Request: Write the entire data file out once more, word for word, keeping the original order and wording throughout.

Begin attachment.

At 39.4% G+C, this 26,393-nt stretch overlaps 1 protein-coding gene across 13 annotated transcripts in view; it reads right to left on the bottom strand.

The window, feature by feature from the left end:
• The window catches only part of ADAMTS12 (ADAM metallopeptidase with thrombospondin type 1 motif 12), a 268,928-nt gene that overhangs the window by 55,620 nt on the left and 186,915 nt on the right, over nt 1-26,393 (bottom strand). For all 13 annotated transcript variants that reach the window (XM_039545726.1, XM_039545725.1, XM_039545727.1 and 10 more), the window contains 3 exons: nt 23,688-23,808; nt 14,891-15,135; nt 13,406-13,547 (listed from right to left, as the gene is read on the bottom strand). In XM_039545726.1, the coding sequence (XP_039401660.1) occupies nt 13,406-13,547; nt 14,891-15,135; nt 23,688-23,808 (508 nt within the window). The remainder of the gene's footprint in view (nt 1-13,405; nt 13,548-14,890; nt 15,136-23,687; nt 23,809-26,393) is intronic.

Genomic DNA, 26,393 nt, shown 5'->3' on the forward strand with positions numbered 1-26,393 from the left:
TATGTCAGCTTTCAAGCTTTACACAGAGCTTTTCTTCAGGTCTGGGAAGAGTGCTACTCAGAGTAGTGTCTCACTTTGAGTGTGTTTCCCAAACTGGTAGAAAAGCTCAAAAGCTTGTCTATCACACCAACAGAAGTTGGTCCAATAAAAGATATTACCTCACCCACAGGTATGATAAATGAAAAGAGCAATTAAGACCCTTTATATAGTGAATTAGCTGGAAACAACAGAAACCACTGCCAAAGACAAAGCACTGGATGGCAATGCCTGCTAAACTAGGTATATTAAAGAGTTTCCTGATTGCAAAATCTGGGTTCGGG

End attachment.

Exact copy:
At 39.4% G+C, this 26,393-nt stretch overlaps 1 protein-coding gene across 13 annotated transcripts in view; it reads right to left on the bottom strand.

The window, feature by feature from the left end:
• The window catches only part of ADAMTS12 (ADAM metallopeptidase with thrombospondin type 1 motif 12), a 268,928-nt gene that overhangs the window by 55,620 nt on the left and 186,915 nt on the right, over nt 1-26,393 (bottom strand). For all 13 annotated transcript variants that reach the window (XM_039545726.1, XM_039545725.1, XM_039545727.1 and 10 more), the window contains 3 exons: nt 23,688-23,808; nt 14,891-15,135; nt 13,406-13,547 (listed from right to left, as the gene is read on the bottom strand). In XM_039545726.1, the coding sequence (XP_039401660.1) occupies nt 13,406-13,547; nt 14,891-15,135; nt 23,688-23,808 (508 nt within the window). The remainder of the gene's footprint in view (nt 1-13,405; nt 13,548-14,890; nt 15,136-23,687; nt 23,809-26,393) is intronic.

Genomic DNA, 26,393 nt, shown 5'->3' on the forward strand with positions numbered 1-26,393 from the left:
TATGTCAGCTTTCAAGCTTTACACAGAGCTTTTCTTCAGGTCTGGGAAGAGTGCTACTCAGAGTAGTGTCTCACTTTGAGTGTGTTTCCCAAACTGGTAGAAAAGCTCAAAAGCTTGTCTATCACACCAACAGAAGTTGGTCCAATAAAAGATATTACCTCACCCACAGGTATGATAAATGAAAAGAGCAATTAAGACCCTTTATATAGTGAATTAGCTGGAAACAACAGAAACCACTGCCAAAGACAAAGCACTGGATGGCAATGCCTGCTAAACTAGGTATATTAAAGAGTTTCCTGATTGCAAAATCTGGGTTCGGG